Interestingly, at first the tank had a very solid turret, quite suitable to put in it a 40-mm automatic gun. And such weapons were fully consistent with the project, according to which the "land ship" was supposed to have exactly the "pom-pom" installed in the tower. In the frontal armor plate there should have been a machine gun, and in the body - holes for firing from a personal weapons crew members. But while at Lincoln the tower model still stood, then at Little Willy it was no longer there, and all efforts were directed at improving the chassis.
Although it was the tower tank, armed with a quick-firing cannon, that was much closer to modern vehicles than the adopted British "rhomboids." In any case, the military lost interest in Little Willy, but they did not begin to disassemble it for metal. He ended up at Wembley Park in London, with no rear wheels. At the end of 1917, this park became a real cemetery of experienced British tanks. And here "Willy" stood for a year. He got to the future Royal Tank Museum in Bovington already in 1919 and was stored there until 1928, when King George V arrived in Bovington. He took pictures with this tank during a walk, which, however, did not affect his fate. The tank was overgrown with blackthorn and in this form was still about 20 years old. There are legends of the Second World War that “Little Willy” was used as an anti-landing pillbox by Bovington and that he was hidden because it was a national relic, and that he was transported to Gloucestershire, where he stood near the airfield as a pillbox. The main thing, however, is that the tank has been preserved and looks very good so far, although it is completely empty inside.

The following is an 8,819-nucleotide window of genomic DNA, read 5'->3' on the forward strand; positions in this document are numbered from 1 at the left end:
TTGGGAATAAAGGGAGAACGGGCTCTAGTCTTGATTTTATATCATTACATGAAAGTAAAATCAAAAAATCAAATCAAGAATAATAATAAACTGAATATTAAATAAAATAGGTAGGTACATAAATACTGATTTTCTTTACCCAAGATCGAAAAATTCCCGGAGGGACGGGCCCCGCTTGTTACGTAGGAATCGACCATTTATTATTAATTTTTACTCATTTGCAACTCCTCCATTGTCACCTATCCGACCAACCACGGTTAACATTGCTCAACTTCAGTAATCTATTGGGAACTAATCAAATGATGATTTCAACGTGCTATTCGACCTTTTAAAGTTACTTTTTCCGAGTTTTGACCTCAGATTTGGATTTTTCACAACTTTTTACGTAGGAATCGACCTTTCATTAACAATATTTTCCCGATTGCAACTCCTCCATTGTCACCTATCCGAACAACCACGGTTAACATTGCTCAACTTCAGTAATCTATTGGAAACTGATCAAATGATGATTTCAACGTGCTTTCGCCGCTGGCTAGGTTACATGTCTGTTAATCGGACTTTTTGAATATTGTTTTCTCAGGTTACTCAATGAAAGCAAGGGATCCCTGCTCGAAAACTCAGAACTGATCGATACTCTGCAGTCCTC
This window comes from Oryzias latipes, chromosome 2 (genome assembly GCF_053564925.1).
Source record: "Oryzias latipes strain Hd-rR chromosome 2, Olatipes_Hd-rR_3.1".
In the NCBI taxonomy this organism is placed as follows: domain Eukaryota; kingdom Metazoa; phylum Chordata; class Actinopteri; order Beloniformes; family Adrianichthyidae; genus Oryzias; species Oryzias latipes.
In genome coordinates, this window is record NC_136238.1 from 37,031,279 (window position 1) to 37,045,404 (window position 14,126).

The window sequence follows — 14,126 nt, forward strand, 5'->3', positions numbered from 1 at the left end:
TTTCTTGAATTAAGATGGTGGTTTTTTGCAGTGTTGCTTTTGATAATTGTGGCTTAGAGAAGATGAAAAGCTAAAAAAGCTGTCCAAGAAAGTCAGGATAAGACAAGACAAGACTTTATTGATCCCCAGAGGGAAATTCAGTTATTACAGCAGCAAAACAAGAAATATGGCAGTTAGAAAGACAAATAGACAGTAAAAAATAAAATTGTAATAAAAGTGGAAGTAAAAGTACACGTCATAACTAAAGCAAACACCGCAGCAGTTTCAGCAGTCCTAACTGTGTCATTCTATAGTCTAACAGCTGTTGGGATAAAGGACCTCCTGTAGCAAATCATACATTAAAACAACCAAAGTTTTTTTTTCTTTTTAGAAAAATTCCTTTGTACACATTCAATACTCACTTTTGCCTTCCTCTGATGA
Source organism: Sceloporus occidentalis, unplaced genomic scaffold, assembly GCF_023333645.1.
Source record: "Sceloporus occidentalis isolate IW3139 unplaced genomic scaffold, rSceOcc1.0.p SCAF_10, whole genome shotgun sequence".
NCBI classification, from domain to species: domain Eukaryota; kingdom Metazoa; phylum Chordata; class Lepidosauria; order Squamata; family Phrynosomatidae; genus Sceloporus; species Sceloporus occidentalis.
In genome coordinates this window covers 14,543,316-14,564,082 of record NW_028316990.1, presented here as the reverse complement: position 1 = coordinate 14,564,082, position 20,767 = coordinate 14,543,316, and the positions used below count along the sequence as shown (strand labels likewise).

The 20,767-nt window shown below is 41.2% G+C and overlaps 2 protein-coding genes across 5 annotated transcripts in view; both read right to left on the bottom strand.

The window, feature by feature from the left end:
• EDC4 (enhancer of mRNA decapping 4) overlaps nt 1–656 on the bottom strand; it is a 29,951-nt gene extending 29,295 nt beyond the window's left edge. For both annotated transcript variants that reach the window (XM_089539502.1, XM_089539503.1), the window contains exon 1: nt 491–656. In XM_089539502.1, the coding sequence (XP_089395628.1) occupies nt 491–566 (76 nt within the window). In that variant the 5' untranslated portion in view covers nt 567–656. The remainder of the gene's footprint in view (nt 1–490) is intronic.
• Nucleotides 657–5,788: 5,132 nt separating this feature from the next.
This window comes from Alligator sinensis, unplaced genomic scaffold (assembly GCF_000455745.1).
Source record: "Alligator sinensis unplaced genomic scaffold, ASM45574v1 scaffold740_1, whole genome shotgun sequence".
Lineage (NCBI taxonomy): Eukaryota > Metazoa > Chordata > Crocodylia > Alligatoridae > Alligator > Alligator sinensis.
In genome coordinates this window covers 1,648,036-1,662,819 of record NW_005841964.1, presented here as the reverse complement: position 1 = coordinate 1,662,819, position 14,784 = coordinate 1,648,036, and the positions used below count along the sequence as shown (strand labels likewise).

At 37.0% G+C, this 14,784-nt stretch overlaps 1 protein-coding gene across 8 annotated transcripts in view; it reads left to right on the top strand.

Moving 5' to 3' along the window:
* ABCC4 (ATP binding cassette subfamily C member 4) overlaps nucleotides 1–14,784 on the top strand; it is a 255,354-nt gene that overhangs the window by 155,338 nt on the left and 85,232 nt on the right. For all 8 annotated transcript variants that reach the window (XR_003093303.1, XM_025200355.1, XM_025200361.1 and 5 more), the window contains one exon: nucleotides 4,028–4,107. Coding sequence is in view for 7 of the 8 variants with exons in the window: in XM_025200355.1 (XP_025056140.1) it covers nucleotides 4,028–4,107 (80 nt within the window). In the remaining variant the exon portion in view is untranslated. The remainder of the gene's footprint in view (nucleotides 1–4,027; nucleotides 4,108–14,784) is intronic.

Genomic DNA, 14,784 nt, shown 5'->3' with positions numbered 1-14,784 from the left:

Tank in the museum, 1987
In 1980, it was repainted in a matte gray color, which, as the museum experts decided, is closer to its original color than “deep bronze green” (green with a bronze tint) - the traditional color of British tanks of World War II, which was painted at one time and this tank.
Now he stands in a place of honor in the museum hall, and each of his visitors can see where exactly the whole world tank building began.
"Willie" in the museum, 2013
PS Interestingly, having tested the "Little Willy" as a running platform for a combat vehicle, the British did not even make an attempt to put at least some weapons on it. The layout of the tower with the pom-pom, of course, does not count. When the designers removed it, they closed the hole under the tower with an iron sheet with a small gap and thus arranged something like a flat-shaped ventilation fungus. True, nine rifle embrasures were provided by car, but nowhere is it said that “Little Willy” was fired at least once on the move.
Meanwhile, its construction made it possible to install two side sponsons on it and put either two machine guns or two 37 mm Hotchkiss guns in each. Although the designers initially did not like the cross-country ability of the car, why did they choose the option with a “rhombic chassis”, but even in this version the first British tank would not be inferior to the French CAI Schneider tank. Why was this not done and why the very first British tank was never tested by shooting? Today we can only guess on this subject ...
1. David Fletcher. British Mark I Tank 1916. (New Vanguard No. 100). Osprey Publishing, 2004.
2. David Fletcher. The British Tanks 1915-19. Crowood Press, 2001.
3. Classic Military Vehicle magazine March 2012.
4. Shpakovsky V.O. Tanks are unique and paradoxical. M. - St. Petersburg: ACT; Landfill, 2007.